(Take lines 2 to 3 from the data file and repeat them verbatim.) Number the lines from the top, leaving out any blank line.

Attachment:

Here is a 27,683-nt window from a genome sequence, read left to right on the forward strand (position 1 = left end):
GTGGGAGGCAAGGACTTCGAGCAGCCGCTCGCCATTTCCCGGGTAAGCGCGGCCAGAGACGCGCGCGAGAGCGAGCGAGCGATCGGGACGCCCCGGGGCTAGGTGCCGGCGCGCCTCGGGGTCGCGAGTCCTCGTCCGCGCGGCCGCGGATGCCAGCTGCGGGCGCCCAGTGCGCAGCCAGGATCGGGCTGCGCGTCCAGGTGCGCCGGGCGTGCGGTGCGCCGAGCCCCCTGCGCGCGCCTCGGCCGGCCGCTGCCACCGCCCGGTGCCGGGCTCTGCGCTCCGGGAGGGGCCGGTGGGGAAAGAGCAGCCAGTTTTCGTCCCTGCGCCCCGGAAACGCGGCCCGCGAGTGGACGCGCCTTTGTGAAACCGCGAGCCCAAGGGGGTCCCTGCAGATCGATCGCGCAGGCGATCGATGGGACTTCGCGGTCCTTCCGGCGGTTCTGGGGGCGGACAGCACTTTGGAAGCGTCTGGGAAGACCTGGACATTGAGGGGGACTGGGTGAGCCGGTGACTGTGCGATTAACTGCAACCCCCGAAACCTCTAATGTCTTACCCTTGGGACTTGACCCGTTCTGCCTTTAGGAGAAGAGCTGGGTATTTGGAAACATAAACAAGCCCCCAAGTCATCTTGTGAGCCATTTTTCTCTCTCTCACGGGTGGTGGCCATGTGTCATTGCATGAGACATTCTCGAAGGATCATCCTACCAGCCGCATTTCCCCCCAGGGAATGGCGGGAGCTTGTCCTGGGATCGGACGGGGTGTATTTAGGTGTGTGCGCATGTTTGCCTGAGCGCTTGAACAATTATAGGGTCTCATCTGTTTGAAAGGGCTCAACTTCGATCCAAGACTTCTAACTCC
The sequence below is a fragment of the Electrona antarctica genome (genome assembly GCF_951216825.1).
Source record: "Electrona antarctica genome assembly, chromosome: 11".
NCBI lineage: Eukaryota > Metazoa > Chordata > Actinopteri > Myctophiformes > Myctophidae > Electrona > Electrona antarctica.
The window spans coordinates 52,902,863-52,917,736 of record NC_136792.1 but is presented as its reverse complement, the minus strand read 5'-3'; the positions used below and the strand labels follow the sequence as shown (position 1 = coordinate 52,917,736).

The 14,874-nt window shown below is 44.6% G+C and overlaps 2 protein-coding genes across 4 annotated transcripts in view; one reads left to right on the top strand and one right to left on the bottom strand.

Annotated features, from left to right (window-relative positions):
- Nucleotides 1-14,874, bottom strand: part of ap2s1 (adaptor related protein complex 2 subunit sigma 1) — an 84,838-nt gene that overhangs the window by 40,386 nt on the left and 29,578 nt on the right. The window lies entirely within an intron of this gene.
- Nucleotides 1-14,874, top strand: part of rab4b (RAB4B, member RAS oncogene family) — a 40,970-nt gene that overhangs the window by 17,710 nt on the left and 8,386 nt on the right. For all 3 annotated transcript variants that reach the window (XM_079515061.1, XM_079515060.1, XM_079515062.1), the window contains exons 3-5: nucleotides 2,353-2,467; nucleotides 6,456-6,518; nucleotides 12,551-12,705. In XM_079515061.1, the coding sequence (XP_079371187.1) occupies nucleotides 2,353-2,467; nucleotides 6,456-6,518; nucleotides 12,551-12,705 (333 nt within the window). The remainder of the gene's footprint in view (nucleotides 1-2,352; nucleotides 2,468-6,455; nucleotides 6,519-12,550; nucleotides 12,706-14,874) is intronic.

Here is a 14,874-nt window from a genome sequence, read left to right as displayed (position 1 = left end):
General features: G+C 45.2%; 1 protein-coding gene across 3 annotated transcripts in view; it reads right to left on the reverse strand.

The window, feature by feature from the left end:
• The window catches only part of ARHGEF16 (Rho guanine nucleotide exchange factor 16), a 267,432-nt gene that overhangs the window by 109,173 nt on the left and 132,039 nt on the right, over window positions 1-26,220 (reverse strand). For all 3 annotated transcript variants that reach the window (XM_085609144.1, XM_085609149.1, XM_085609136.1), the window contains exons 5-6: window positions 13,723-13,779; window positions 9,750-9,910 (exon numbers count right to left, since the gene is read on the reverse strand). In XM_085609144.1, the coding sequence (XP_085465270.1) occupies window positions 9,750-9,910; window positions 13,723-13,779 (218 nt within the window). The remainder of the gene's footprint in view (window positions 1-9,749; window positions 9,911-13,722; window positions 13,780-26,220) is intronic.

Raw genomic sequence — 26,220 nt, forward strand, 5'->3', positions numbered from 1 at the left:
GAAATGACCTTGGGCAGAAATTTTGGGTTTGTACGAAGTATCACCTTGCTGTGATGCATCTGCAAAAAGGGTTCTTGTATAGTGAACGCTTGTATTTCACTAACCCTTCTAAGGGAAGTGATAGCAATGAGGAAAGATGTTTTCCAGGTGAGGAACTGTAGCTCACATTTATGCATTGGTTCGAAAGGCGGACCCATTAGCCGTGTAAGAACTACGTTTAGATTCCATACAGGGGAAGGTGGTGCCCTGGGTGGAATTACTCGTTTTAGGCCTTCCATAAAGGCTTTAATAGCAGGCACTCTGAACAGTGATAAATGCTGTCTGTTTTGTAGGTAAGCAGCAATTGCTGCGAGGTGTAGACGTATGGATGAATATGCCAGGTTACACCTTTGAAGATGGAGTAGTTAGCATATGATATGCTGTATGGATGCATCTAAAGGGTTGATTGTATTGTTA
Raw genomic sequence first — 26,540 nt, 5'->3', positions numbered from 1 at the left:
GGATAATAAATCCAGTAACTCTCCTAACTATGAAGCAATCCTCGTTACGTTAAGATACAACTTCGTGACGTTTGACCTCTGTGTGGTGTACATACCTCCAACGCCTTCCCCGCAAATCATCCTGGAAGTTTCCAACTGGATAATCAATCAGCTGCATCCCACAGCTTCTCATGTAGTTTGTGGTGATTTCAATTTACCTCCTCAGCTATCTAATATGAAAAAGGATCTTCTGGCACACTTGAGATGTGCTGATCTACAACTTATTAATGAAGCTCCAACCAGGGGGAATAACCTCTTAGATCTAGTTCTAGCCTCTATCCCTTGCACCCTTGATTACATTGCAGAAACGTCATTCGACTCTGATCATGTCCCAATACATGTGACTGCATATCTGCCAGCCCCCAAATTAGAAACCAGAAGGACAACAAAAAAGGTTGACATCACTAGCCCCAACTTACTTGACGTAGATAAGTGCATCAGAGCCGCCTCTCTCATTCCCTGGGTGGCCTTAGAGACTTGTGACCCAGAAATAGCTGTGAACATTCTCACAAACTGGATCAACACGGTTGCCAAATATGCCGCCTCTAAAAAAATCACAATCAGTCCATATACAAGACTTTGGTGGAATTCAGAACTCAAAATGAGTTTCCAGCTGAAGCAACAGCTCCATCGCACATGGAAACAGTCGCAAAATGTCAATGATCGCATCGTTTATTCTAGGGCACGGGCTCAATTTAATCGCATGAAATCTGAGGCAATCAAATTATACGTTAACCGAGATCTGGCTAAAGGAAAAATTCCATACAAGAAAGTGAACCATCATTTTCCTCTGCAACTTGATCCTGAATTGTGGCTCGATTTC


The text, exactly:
GTGGGAGGCAAGGACTTCGAGCAGCCGCTCGCCATTTCCCGGGTAAGCGCGGCCAGAGACGCGCGCGAGAGCGAGCGAGCGATCGGGACGCCCCGGGGCTAGGTGCCGGCGCGCCTCGGGGTCGCGAGTCCTCGTCCGCGCGGCCGCGGATGCCAGCTGCGGGCGCCCAGTGCGCAGCCAGGATCGGGCTGCGCGTCCAGGTGCGCCGGGCGTGCGGTGCGCCGAGCCCCCTGCGCGCGCCTCGGCCGGCCGCTGCCACCGCCCGGTGCCGGGCTCTGCGCTCCGGGAGGGGCCGGTGGGGAAAGAGCAGCCAGTTTTCGTCCCTGCGCCCCGGAAACGCGGCCCGCGAGTGGACGCGCCTTTGTGAAACCGCGAGCCCAAGGGGGTCCCTGCAGATCGATCGCGCAGGCGATCGATGGGACTTCGCGGTCCTTCCGGCGGTTCTGGGGGCGGACAGCACTTTGGAAGCGTCTGGGAAGACCTGGACATTGAGGGGGACTGGGTGAGCCGGTGACTGTGCGATTAACTGCAACCCCCGAAACCTCTAATGTCTTACCCTTGGGACTTGACCCGTTCTGCCTTTAGGAGAAGAGCTGGGTATTTGGAAACATAAACAAGCCCCCAAGTCATCTTGTGAGCCATTTTTCTCTCTCTCACGGGTGGTGGCCATGTGTCATTGCATGAGACATTCTCGAAGGATCATCCTACCAGCCGCATTTCCCCCCAGGGAATGGCGGGAGCTTGTCCTGGGATCGGACGGGGTGTATTTAGGTGTGTGCGCATGTTTGCCTGAGCGCTTGAACAATTATAGGGTCTCATCTGTTTGAAAGGGCTCAACTTCGATCCAAGACTTCTAACTCC
The sequence below is a fragment of the Electrona antarctica genome (genome assembly GCF_951216825.1).